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Pawlenty stadiums plan would have teams pay one-third the cost
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Pawlenty's announcement wasn't the only development on the stadium front Monday. A bipartisan group of senators introduced legislation to come up with state funding toward a Gophers football stadium on the University of Minnesota's Twin Cities campus. (File photo)
Gov. Tim Pawlenty has entered the state's stadium debate, proposing to build two new facilities for the Minnesota Twins and Vikings at a cost that's likely to exceed $1 billion. The governor's plan would split the costs in an unspecified way between the teams, local host communities, and the state. Stadium supporters cheered Pawlenty's suggestions, but critics say the governor has reneged on his promise not to use state dollars for ballparks.

St. Paul, Minn. — Throughout his time in the Legislature, Gov. Pawlenty was a reliable "no" vote when it came to state assistance for professional sports facilities. But he says with the Twins on a year-to-year lease at the Metrodome and the Vikings lease set to expire in seven years, the time had finally come to act. And he says his new perch as chief executive required a broader vision.

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Image Gov. Pawlenty

"As governor, you have the responsibility to solve large problems, statewide, large problems. We need to do what we can within reason and in a responsible fashion to keep our teams here. Bottom line: I don't want to lose the Vikings and the Twins on my watch," he said.

The plan is a rough framework that would create a seven-person Minnesota Stadium Authority to work out the fine points, including where the facilities would be located.

Minneapolis and St. Paul are front-runners for a Twins ballpark and Anoka County appears to have the lead for a Vikings stadium. The governor's package would require the teams to pitch in roughly one-third of the costs. The eventual host communities would raise local taxes to fund their contribution, and would have the option of putting the new levies to a voter referendum or not.

The state's share would come from a portion of whatever income or sales taxes the facilities generate above what's currently collected at the Metrodome. The governor argues those extra revenues wouldn't exist without a new stadium and therefore can be diverted from the general fund without compromising his pledge not to provide direct state funding. Critics say that's dubious.

"(The plan) certainly looks like a direct subsidy. Direct taxpayer subsidy. Period," said Rep. Phil Krinkie, R-Shoreview, who has been a vocal opponent of state funding for ballparks. He notes that the many economists argue that stadiums don't actually boost economic activity, they merely siphon it from other parts of the economy that do contribute tax dollars to schools and health care and transportation. Krinkie says no other Minnesota business could count on such a deal.

"Why do we now need to have some other new process by which we capture sales and income tax to pay for a bailout of professional sports?" said Krinkie.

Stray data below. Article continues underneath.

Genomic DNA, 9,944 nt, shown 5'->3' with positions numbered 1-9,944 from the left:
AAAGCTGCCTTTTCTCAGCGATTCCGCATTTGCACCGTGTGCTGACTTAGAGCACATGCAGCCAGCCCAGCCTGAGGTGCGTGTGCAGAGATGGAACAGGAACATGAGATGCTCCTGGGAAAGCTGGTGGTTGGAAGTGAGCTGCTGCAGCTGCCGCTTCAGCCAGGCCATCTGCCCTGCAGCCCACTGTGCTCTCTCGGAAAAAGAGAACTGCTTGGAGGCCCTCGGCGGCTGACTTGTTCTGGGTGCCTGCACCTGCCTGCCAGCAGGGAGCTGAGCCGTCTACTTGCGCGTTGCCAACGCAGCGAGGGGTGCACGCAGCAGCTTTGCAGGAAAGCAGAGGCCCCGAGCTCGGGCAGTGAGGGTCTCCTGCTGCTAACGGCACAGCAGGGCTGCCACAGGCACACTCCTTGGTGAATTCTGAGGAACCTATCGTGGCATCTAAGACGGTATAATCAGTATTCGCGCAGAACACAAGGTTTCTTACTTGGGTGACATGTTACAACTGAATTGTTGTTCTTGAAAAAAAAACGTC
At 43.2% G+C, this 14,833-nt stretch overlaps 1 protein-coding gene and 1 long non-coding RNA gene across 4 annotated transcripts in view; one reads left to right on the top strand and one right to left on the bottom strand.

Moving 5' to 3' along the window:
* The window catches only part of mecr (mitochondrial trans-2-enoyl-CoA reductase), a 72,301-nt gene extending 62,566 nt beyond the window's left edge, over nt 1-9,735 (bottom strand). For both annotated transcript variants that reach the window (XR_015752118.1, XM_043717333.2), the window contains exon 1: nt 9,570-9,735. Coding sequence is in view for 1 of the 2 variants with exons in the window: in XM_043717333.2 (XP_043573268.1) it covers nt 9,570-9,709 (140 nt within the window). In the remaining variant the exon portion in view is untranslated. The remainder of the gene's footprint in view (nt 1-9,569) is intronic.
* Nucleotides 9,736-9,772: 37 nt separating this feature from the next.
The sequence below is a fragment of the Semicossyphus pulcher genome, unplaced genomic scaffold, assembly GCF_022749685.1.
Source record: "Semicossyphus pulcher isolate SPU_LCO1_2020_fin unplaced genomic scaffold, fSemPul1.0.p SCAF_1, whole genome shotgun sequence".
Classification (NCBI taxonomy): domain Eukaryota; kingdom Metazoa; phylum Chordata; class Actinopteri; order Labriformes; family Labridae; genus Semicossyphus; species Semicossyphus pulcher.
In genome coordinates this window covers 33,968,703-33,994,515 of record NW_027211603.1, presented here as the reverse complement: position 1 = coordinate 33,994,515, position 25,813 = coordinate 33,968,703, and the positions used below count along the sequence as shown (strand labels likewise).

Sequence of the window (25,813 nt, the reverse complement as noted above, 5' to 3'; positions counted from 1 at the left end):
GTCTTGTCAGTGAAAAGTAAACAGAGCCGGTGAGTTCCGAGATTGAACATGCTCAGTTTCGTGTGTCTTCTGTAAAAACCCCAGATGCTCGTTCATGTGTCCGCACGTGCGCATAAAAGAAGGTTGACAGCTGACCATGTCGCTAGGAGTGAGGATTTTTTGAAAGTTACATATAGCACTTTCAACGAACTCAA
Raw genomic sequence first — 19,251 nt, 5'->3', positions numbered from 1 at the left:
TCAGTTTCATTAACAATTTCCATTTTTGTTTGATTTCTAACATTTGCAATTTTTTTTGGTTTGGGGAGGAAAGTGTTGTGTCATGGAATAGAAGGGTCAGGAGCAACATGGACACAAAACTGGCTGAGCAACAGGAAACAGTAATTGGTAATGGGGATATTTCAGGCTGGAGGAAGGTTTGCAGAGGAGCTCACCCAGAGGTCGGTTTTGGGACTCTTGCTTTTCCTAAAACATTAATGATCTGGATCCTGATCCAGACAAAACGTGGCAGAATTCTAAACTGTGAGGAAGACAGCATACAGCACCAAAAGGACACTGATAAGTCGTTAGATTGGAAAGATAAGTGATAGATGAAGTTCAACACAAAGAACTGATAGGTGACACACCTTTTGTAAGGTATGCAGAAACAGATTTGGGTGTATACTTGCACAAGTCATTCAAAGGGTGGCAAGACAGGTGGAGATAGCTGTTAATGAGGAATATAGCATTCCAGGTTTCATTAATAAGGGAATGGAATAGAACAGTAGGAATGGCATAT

Pawlenty acknowledges he's not ready to make similar offers to other businesses.

"Professional sports stadiums are a fairly unique creature. And we need to treat them as such. They're not exactly the same as other businesses for all the obvious reasons," the governor said.

Among those reasons, administration officials point to baseball's federally-protected monopoly. And they say the games draw fans from out-of-state who wouldn't otherwise spend their entertainment dollars in the Twin Cities.

Both teams reacted positively to Pawlenty's ideas. But Vikings president Gary Woods says getting it through the Legislature will only be the first step before hashing out the details with the stadium authority.

"If that happens, then we have a framework of dealing with a very small group of people and then negotiating the finer points of a new stadium. So that is really a plus," Woods said.

Woods say the team has some reservations, but wouldn't elaborate. The Twins, like the Vikings, have argued for years that the current Metrodome doesn't generate the revenues necessary to consistently field competitive teams.

Jerry Bell, the president of Twins Sports, also applauded Pawlenty's initiative, but he says it's too early to celebrate. In particular, he says that the final deal should not impose too many costs on the team, thereby negating the whole rationale for seeking a new ballpark.

"Some of the financial contributions could be a stretch, because we'd also have to assume all the operation and maintenance. We have to contribute profit sharing. We have guarantees to make. You know, there's a pretty heavy burden there. But who knows?" he said.

The University of Minnesota Gopher football team also plays at the Dome, but wasn't included in the governor's plan. The university is moving on a separate track to finance a $222 million stadium in large part through private donations. Current plans call for the state to pick up no more than a quarter of that project's cost.

Pawlenty says he hasn't forgetten the Gopher's needs, leaving open the possibility for three new stadiums in the near future.

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